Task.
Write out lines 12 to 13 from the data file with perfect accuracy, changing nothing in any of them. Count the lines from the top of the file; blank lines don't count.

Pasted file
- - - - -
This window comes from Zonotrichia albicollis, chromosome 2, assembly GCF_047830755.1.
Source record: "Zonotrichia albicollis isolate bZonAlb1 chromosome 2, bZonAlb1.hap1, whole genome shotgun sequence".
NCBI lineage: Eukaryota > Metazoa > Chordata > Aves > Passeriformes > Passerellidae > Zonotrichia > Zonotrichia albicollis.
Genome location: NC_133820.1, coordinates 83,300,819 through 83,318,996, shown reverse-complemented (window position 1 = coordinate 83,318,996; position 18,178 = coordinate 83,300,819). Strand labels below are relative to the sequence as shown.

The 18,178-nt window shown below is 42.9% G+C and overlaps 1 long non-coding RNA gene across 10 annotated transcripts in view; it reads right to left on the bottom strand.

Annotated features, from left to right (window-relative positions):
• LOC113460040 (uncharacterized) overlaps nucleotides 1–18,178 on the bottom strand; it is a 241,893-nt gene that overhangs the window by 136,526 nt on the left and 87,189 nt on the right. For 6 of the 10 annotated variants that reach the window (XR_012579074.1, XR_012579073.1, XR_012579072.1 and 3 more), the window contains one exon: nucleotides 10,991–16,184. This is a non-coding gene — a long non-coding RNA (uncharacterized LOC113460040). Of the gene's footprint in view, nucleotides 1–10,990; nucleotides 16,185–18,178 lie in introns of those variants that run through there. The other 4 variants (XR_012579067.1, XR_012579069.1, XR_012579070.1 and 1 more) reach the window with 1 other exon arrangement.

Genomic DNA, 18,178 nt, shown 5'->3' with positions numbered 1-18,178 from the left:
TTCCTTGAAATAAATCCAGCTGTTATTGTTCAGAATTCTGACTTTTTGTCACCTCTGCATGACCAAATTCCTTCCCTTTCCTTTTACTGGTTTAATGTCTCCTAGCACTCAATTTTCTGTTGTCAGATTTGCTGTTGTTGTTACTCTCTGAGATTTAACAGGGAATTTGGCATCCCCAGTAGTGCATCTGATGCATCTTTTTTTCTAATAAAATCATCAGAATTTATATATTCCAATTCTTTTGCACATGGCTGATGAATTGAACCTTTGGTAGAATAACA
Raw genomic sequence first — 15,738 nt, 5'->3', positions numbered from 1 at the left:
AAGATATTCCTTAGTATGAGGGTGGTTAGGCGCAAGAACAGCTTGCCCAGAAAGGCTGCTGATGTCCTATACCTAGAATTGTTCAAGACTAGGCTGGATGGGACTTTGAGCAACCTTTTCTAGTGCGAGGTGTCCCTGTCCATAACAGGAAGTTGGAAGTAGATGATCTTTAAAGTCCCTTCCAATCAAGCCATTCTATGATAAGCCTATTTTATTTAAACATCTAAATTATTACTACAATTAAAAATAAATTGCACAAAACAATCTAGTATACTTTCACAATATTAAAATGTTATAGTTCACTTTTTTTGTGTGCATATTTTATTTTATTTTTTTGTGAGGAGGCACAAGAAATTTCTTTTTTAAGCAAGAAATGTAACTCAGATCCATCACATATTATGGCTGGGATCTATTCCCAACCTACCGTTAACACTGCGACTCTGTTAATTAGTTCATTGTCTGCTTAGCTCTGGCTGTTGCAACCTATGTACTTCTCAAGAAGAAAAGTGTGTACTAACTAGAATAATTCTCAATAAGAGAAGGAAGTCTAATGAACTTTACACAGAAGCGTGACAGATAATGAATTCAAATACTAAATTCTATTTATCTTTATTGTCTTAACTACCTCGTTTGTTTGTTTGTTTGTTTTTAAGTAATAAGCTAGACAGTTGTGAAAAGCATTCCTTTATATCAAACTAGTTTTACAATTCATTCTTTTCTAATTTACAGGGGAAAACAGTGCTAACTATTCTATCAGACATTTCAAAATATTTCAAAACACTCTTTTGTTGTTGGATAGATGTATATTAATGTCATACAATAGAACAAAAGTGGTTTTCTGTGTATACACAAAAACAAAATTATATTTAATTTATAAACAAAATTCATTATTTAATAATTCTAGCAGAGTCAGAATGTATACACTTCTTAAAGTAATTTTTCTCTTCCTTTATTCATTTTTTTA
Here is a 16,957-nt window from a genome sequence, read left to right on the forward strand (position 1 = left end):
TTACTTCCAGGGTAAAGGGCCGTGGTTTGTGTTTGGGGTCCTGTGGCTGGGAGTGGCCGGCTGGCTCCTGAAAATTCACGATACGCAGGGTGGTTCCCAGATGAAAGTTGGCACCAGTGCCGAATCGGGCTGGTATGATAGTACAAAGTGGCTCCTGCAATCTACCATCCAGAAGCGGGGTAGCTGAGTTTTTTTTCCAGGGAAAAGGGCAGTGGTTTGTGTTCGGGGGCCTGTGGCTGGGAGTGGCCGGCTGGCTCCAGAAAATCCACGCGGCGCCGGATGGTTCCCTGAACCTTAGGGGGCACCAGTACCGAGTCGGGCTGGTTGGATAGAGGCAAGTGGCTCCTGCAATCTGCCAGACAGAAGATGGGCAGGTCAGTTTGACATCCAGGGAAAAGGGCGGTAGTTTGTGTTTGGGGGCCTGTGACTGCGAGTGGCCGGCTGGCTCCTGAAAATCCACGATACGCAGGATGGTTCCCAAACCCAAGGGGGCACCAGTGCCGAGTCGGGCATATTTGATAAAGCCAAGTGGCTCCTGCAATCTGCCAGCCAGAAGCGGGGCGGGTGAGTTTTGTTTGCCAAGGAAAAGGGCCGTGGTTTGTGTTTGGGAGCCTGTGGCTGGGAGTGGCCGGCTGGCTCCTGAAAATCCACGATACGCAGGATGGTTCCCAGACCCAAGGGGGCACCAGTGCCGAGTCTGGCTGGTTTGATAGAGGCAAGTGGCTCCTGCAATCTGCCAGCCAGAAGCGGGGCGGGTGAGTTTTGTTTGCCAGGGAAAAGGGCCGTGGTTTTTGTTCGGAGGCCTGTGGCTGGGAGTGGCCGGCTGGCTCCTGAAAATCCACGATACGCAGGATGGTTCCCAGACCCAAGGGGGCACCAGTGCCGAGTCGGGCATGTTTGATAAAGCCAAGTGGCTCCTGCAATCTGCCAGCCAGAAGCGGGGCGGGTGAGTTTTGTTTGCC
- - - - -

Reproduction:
Here is a 16,957-nt window from a genome sequence, read left to right on the forward strand (position 1 = left end):
TTACTTCCAGGGTAAAGGGCCGTGGTTTGTGTTTGGGGTCCTGTGGCTGGGAGTGGCCGGCTGGCTCCTGAAAATTCACGATACGCAGGGTGGTTCCCAGATGAAAGTTGGCACCAGTGCCGAATCGGGCTGGTATGATAGTACAAAGTGGCTCCTGCAATCTACCATCCAGAAGCGGGGTAGCTGAGTTTTTTTTCCAGGGAAAAGGGCAGTGGTTTGTGTTCGGGGGCCTGTGGCTGGGAGTGGCCGGCTGGCTCCAGAAAATCCACGCGGCGCCGGATGGTTCCCTGAACCTTAGGGGGCACCAGTACCGAGTCGGGCTGGTTGGATAGAGGCAAGTGGCTCCTGCAATCTGCCAGACAGAAGATGGGCAGGTCAGTTTGACATCCAGGGAAAAGGGCGGTAGTTTGTGTTTGGGGGCCTGTGACTGCGAGTGGCCGGCTGGCTCCTGAAAATCCACGATACGCAGGATGGTTCCCAAACCCAAGGGGGCACCAGTGCCGAGTCGGGCATATTTGATAAAGCCAAGTGGCTCCTGCAATCTGCCAGCCAGAAGCGGGGCGGGTGAGTTTTGTTTGCCAAGGAAAAGGGCCGTGGTTTGTGTTTGGGAGCCTGTGGCTGGGAGTGGCCGGCTGGCTCCTGAAAATCCACGATACGCAGGATGGTTCCCAGACCCAAGGGGGCACCAGTGCCGAGTCTGGCTGGTTTGATAGAGGCAAGTGGCTCCTGCAATCTGCCAGCCAGAAGCGGGGCGGGTGAGTTTTGTTTGCCAGGGAAAAGGGCCGTGGTTTTTGTTCGGAGGCCTGTGGCTGGGAGTGGCCGGCTGGCTCCTGAAAATCCACGATACGCAGGATGGTTCCCAGACCCAAGGGGGCACCAGTGCCGAGTCGGGCATGTTTGATAAAGCCAAGTGGCTCCTGCAATCTGCCAGCCAGAAGCGGGGCGGGTGAGTTTTGTTTGCC